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Monitoring intraurban spatial patterns of multiple combustion air pollutants in New York City: Design and implementation

Abstract

Routine air monitoring provides data to assess urban scale temporal variation in pollution concentrations in relation to regulatory standards, but is not well suited to characterizing intraurban spatial variation in pollutant concentrations from local sources. To address these limitations and inform local control strategies, New York City developed a program to track spatial patterns of multiple air pollutants in each season of the year. Monitor locations include 150 distributed street-level sites chosen to represent a range of traffic, land-use and other characteristics. Integrated samples are collected at each distributed site for one 2-week session each season and in every 2-week period at five reference locations to track city-wide temporal variation. Pollutants sampled include PM2.5 and constituents, nitrogen oxides, black carbon, ozone (summer only) and sulfur dioxide (winter only). During the first full year of monitoring more than 95% of designed samples were completed. Agreement between colocated samples was good (absolute mean % difference 3.2–8.9%). Street-level pollutant concentrations spanned a much greater range than did concentrations at regulatory monitors, especially for oxides of nitrogen and sulfur dioxide. Monitoring to characterize intraurban spatial gradients in ambient pollution usefully complements regulatory monitoring data to inform local air quality management.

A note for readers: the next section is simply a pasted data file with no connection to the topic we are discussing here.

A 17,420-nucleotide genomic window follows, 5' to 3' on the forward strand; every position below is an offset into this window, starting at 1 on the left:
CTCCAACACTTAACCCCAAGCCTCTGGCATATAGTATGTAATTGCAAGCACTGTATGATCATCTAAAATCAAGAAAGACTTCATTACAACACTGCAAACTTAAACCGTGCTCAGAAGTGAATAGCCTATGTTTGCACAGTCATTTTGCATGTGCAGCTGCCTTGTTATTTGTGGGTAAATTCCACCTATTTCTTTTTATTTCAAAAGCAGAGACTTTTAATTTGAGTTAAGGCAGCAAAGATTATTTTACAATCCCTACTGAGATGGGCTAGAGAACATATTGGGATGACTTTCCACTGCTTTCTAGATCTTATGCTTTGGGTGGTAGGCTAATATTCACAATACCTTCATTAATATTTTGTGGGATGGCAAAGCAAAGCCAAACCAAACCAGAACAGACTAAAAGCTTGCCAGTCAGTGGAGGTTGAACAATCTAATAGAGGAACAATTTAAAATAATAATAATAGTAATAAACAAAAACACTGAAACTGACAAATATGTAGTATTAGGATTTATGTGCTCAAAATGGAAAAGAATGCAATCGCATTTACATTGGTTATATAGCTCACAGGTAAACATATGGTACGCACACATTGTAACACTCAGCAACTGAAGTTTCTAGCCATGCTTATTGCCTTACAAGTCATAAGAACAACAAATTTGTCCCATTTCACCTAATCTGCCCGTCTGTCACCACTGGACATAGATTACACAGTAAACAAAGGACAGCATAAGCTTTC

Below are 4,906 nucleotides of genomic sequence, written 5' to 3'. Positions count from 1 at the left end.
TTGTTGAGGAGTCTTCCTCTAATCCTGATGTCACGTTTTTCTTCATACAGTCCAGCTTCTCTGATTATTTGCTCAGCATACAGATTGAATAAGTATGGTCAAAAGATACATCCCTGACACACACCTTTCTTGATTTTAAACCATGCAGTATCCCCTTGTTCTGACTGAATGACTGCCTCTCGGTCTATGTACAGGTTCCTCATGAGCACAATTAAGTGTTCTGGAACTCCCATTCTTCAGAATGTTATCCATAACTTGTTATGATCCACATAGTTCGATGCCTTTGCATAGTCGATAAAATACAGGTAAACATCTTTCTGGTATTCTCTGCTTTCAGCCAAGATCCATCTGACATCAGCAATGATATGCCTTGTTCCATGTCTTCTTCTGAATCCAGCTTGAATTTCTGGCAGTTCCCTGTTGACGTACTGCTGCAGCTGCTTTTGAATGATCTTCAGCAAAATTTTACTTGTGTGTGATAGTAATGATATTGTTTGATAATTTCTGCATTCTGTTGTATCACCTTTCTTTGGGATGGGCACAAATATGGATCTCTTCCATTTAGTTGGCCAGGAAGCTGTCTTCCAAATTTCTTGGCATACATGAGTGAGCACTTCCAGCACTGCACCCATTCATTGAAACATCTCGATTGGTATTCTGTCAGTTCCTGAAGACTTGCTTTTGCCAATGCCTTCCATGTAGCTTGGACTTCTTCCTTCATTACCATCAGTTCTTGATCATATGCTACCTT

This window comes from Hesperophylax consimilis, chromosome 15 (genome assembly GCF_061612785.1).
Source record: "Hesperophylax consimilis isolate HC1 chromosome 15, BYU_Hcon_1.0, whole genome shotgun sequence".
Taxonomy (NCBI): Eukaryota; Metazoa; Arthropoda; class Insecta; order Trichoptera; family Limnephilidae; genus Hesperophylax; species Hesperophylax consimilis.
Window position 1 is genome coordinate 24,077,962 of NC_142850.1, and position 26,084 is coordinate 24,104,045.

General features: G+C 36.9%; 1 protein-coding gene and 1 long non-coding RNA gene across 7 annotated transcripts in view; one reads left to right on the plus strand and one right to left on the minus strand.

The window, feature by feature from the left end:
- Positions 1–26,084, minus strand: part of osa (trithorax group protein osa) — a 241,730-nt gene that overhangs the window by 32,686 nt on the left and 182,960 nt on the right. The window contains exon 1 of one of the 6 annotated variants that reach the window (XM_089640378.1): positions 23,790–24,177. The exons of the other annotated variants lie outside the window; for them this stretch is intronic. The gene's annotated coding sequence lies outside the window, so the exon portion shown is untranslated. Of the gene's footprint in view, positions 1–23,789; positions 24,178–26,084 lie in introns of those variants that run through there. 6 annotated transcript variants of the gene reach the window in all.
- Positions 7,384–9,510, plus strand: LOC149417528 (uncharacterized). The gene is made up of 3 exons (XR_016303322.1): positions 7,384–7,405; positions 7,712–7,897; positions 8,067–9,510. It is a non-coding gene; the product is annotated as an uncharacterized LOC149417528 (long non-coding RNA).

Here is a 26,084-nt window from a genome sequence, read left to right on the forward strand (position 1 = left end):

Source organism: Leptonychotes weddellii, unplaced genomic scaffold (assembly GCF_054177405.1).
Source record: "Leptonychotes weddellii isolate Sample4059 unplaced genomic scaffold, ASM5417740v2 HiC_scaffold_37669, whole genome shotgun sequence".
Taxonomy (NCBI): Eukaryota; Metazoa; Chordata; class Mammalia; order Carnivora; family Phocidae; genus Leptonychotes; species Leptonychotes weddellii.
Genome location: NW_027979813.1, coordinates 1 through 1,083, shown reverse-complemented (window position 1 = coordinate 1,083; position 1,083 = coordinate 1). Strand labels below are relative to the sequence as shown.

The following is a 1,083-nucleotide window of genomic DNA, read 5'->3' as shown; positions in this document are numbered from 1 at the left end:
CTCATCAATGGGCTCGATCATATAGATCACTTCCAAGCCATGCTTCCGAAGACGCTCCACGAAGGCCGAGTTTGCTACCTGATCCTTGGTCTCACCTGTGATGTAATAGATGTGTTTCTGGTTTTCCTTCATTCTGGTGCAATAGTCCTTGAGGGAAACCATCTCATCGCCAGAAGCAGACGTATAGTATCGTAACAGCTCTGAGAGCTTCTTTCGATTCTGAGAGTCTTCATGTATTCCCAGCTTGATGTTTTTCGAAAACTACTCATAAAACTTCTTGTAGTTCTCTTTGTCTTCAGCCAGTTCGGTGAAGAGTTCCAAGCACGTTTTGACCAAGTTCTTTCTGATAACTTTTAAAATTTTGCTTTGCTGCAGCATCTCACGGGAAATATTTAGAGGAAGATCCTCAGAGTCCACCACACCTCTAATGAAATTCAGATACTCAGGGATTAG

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Acknowledgements

We are grateful to Michael Brauer, Michael Jerrett, Jonathan Levy, George Thurston, Andrew Darrell, Patrick Kinney and Lance Waller for comments and suggestions made the initial goals and design of the NYCCAS program. We thank Alyssa Benson, Andres Camacho, Jordan Werbe-Fuentes, Jonah Haviland-Markowitz, Rolando Munoz and Anna Tilles for their dedicated field work as well as J. Bryan Jacobson and Hollie Kitson for assistance with data management and analysis. We also thank Carter Strickland and Kizzy Charles-Guzman for their input on public dissemination of NYCCAS results. Janice Kim, Bart Ostro and Michael Jerrett generously made available data from prior studies to inform the NYCCAS sample size evaluation. This work was supported entirely by City of New York tax levy funds.

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Correspondence to Thomas D Matte.

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Matte, T., Ross, Z., Kheirbek, I. et al. Monitoring intraurban spatial patterns of multiple combustion air pollutants in New York City: Design and implementation. J Expo Sci Environ Epidemiol 23, 223–231 (2013). https://doi.org/10.1038/jes.2012.126

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  • DOI: https://doi.org/10.1038/jes.2012.126

Keywords

  • urban air pollution
  • fine particles (PM2.5) nitrogen oxides
  • sulfur dioxide
  • ozone
  • spatial variability

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